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5 Things You Should Know – Part 141

Here are 5 things you should know.

1. Many phones, including iPhones, save GPS data to picture files by default.

So if you take a picture at your home and send it to someone, you are potentially giving them your exact address without even knowing it. Many people may think that the location data they see when looking through their phone pictures are stored on their phone separately from the images themselves, but in reality, it’s stored in the actual image files as Exif metadata. Many phones have the option to turn off this feature, but keep in mind the photos you’ve taken before shutting it off still have the GPS data in them. There are also apps you can download to view and strip this data from individual photos.

2. Changing the direction of your ceiling fan can help reduce the cost of heating/cooling your living space.

Changing the direction of your ceiling fan in the summer and winter not only makes you feel comfortable, but it also allows you to adjust the thermostat and give your AC or heating unit a much-needed break.

3. App developers are putting out updates so regularly so they stay on the top of charts, not to fix bugs that you probably didn’t even encounter.

4. If you pay with a credit card at Target, the company sells your in-store purchase history to advertisers.

Many people are unaware of how invasive Target’s privacy policy is and how it builds profiles across multiple platforms to sell your data to advertisers. Target attempts to link everything you buy in the store (including the Target pharmacy), anything you say on your various interweb accounts data for sale from 3rd parties on your age and income. This creates a rich dataset that can result in very deep targeting across the interwebs (and thus lots of revenue for Target).
For example, this woman mistakenly attributed the ads she saw after experiencing a burn (8th paragraph) to FB listening through her phone’s microphone, though the true source was likely the purchase she made at Target.

Source: Target’s own privacy policy. Here are some highlights:

We merge data collected from our own websites, demographic and other information regarding your likely commercial interests from third parties; and in-store transaction data.

We collect data that is publicly available. For example, the information you submit in a public forum (e.g., a blog, chat room, or social network) can be read, collected or used by us and others, and could be used to personalize your experience.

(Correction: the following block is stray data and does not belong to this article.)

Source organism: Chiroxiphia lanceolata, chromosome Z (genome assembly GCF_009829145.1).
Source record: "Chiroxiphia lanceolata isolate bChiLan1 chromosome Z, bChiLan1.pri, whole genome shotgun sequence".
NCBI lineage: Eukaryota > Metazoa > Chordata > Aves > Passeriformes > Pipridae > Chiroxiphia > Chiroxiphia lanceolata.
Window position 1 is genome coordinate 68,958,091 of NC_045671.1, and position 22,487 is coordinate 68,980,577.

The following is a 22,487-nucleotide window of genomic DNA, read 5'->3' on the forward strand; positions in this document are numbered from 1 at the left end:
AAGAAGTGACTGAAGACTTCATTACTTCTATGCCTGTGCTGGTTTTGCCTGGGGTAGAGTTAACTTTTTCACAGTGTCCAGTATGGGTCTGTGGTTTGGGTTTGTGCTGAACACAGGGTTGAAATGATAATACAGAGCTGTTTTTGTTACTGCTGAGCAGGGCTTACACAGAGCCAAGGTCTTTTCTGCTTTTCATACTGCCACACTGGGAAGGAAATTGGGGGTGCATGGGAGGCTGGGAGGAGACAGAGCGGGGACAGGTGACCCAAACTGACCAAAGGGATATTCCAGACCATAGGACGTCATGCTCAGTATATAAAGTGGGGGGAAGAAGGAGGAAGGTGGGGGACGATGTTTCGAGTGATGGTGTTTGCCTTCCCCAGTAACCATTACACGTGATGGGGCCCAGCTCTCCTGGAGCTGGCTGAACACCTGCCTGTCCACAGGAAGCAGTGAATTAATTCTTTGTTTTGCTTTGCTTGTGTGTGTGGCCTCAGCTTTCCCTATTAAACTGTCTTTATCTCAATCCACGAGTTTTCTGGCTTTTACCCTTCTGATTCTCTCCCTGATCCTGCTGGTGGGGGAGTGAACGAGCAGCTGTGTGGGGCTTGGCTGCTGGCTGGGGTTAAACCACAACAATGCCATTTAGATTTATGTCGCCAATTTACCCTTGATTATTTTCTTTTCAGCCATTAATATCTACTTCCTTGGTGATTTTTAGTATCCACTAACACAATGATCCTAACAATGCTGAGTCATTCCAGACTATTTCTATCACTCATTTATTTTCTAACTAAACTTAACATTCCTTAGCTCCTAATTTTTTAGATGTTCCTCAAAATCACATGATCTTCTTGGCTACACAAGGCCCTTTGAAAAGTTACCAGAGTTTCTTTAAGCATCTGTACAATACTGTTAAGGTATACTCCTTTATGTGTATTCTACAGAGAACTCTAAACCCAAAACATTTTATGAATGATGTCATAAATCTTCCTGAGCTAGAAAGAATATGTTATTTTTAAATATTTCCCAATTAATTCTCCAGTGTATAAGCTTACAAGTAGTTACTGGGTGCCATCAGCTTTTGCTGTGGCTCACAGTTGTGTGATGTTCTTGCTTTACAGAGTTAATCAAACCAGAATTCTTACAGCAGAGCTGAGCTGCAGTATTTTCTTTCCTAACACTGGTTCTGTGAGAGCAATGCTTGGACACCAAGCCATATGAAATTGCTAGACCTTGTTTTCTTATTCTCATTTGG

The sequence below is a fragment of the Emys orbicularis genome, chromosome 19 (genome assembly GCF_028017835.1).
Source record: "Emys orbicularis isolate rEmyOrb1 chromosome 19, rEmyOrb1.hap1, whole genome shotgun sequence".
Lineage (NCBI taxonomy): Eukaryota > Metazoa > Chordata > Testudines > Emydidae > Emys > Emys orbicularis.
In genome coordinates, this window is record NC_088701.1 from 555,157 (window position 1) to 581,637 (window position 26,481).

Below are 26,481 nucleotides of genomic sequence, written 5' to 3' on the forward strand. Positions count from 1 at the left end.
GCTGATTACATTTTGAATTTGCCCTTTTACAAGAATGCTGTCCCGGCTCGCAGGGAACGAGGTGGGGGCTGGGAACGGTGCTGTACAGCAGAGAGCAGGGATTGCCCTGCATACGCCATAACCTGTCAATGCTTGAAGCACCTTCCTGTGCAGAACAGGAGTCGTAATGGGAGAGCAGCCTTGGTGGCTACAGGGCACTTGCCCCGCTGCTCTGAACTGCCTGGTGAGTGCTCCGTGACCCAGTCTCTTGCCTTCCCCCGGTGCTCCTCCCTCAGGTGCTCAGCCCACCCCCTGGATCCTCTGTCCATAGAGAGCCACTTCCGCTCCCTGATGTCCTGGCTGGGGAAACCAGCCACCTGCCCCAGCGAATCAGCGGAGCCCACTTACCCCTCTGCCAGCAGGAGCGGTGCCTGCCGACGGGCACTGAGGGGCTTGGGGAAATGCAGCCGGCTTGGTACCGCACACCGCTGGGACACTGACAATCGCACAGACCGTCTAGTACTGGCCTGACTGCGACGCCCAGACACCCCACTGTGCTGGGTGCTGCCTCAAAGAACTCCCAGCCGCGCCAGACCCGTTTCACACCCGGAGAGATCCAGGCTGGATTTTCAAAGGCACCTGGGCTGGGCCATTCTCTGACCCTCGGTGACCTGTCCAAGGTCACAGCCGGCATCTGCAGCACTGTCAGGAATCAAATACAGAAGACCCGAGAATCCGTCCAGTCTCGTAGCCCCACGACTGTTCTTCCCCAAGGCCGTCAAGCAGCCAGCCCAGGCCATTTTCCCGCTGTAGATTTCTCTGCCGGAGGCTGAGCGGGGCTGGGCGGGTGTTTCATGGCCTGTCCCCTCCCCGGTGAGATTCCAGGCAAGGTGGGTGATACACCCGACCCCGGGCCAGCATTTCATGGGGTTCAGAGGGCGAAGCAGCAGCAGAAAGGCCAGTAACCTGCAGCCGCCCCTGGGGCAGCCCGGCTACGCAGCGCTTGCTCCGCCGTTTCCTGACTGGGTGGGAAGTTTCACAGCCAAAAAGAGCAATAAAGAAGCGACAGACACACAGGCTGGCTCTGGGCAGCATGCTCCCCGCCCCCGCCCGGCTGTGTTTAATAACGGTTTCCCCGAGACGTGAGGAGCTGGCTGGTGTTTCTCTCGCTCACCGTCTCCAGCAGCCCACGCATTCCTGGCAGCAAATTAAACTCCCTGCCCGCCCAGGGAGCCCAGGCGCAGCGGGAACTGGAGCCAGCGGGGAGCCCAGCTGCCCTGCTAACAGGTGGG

5. In the US, the name Yellow Pages, and the familiar “walking fingers” logo, are in the public domain and can be legally used by anyone.

Image credit: en.wikipedia.org

This has been exploited to perpetuate a common scam against small business owners.

If you own a small business, you may receive in the mail what appears to be a form asking you to “verify” your company’s information for inclusion in the telephone directory. It has the “walking fingers’ logo and appears to be from the Yellow Pages. Even comes with a postage-paid envelope so you don’t need to pay for a stamp. Seems legit, right? Throw it in the trash.

The company that sends these forms usually has a name like “Yellow Pages United”, but has no relationship with the telephone company. Thus, they have nothing to do with your listing in the local yellow pages.

By returning the form, what you are agreeing to is to pay roughly $400 every six months to be included in a random online directory. The fees automatically renew and are supposedly a PITA to cancel.

The reason they can get away with this is that for some reason, AT&T never registered the name Yellow Pages, or the walking fingers logo, as trademarks in the U.S. Thus, they are in the public domain and can be freely used by anyone.

More reading: http://www.timeforcake.com/blog/post/yellow-pages-united-scam-alert/

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  • #2 Since you didn’t put it, looking up at the fan during the winter have them rotating clockwise and in the summer counterclockwise.

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